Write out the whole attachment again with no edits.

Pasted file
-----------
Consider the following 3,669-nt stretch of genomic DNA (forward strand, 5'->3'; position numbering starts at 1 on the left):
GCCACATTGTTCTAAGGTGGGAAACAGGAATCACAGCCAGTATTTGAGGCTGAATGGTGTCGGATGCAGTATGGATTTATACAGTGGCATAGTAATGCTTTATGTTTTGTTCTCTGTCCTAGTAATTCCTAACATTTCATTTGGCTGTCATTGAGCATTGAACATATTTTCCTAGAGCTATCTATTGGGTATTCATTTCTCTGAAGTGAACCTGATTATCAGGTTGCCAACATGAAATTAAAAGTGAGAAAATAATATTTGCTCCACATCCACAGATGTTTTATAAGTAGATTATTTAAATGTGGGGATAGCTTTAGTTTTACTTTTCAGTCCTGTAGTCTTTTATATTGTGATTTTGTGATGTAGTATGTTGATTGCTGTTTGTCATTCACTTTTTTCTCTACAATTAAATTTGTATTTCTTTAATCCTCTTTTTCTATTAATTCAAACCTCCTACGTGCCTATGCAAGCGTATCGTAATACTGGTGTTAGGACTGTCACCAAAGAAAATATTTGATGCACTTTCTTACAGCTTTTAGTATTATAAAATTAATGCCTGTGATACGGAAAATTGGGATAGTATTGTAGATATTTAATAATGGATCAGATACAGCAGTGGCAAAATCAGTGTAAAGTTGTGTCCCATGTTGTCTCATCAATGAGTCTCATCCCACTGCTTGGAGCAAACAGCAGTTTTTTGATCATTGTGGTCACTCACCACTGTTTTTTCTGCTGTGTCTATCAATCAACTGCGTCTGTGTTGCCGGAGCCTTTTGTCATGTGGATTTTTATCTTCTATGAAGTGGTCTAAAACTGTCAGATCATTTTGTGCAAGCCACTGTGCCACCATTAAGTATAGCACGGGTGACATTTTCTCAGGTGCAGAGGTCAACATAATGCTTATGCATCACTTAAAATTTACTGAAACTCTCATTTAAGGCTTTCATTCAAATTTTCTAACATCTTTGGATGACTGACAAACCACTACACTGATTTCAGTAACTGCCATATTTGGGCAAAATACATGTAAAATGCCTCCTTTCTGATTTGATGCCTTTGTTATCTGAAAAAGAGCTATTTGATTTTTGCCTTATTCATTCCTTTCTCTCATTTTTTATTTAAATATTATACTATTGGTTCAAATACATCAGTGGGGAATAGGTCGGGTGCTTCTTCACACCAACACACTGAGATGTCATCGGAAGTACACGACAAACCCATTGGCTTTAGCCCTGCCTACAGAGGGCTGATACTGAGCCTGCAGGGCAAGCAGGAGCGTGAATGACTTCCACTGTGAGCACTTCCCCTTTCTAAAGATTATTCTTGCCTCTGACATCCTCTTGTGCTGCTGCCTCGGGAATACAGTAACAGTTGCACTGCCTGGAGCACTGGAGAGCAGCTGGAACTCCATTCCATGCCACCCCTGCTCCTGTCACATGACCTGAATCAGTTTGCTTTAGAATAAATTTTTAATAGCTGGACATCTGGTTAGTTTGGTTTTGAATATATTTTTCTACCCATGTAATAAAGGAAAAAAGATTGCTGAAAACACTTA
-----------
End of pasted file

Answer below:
Consider the following 3,669-nt stretch of genomic DNA (forward strand, 5'->3'; position numbering starts at 1 on the left):
GCCACATTGTTCTAAGGTGGGAAACAGGAATCACAGCCAGTATTTGAGGCTGAATGGTGTCGGATGCAGTATGGATTTATACAGTGGCATAGTAATGCTTTATGTTTTGTTCTCTGTCCTAGTAATTCCTAACATTTCATTTGGCTGTCATTGAGCATTGAACATATTTTCCTAGAGCTATCTATTGGGTATTCATTTCTCTGAAGTGAACCTGATTATCAGGTTGCCAACATGAAATTAAAAGTGAGAAAATAATATTTGCTCCACATCCACAGATGTTTTATAAGTAGATTATTTAAATGTGGGGATAGCTTTAGTTTTACTTTTCAGTCCTGTAGTCTTTTATATTGTGATTTTGTGATGTAGTATGTTGATTGCTGTTTGTCATTCACTTTTTTCTCTACAATTAAATTTGTATTTCTTTAATCCTCTTTTTCTATTAATTCAAACCTCCTACGTGCCTATGCAAGCGTATCGTAATACTGGTGTTAGGACTGTCACCAAAGAAAATATTTGATGCACTTTCTTACAGCTTTTAGTATTATAAAATTAATGCCTGTGATACGGAAAATTGGGATAGTATTGTAGATATTTAATAATGGATCAGATACAGCAGTGGCAAAATCAGTGTAAAGTTGTGTCCCATGTTGTCTCATCAATGAGTCTCATCCCACTGCTTGGAGCAAACAGCAGTTTTTTGATCATTGTGGTCACTCACCACTGTTTTTTCTGCTGTGTCTATCAATCAACTGCGTCTGTGTTGCCGGAGCCTTTTGTCATGTGGATTTTTATCTTCTATGAAGTGGTCTAAAACTGTCAGATCATTTTGTGCAAGCCACTGTGCCACCATTAAGTATAGCACGGGTGACATTTTCTCAGGTGCAGAGGTCAACATAATGCTTATGCATCACTTAAAATTTACTGAAACTCTCATTTAAGGCTTTCATTCAAATTTTCTAACATCTTTGGATGACTGACAAACCACTACACTGATTTCAGTAACTGCCATATTTGGGCAAAATACATGTAAAATGCCTCCTTTCTGATTTGATGCCTTTGTTATCTGAAAAAGAGCTATTTGATTTTTGCCTTATTCATTCCTTTCTCTCATTTTTTATTTAAATATTATACTATTGGTTCAAATACATCAGTGGGGAATAGGTCGGGTGCTTCTTCACACCAACACACTGAGATGTCATCGGAAGTACACGACAAACCCATTGGCTTTAGCCCTGCCTACAGAGGGCTGATACTGAGCCTGCAGGGCAAGCAGGAGCGTGAATGACTTCCACTGTGAGCACTTCCCCTTTCTAAAGATTATTCTTGCCTCTGACATCCTCTTGTGCTGCTGCCTCGGGAATACAGTAACAGTTGCACTGCCTGGAGCACTGGAGAGCAGCTGGAACTCCATTCCATGCCACCCCTGCTCCTGTCACATGACCTGAATCAGTTTGCTTTAGAATAAATTTTTAATAGCTGGACATCTGGTTAGTTTGGTTTTGAATATATTTTTCTACCCATGTAATAAAGGAAAAAAGATTGCTGAAAACACTTA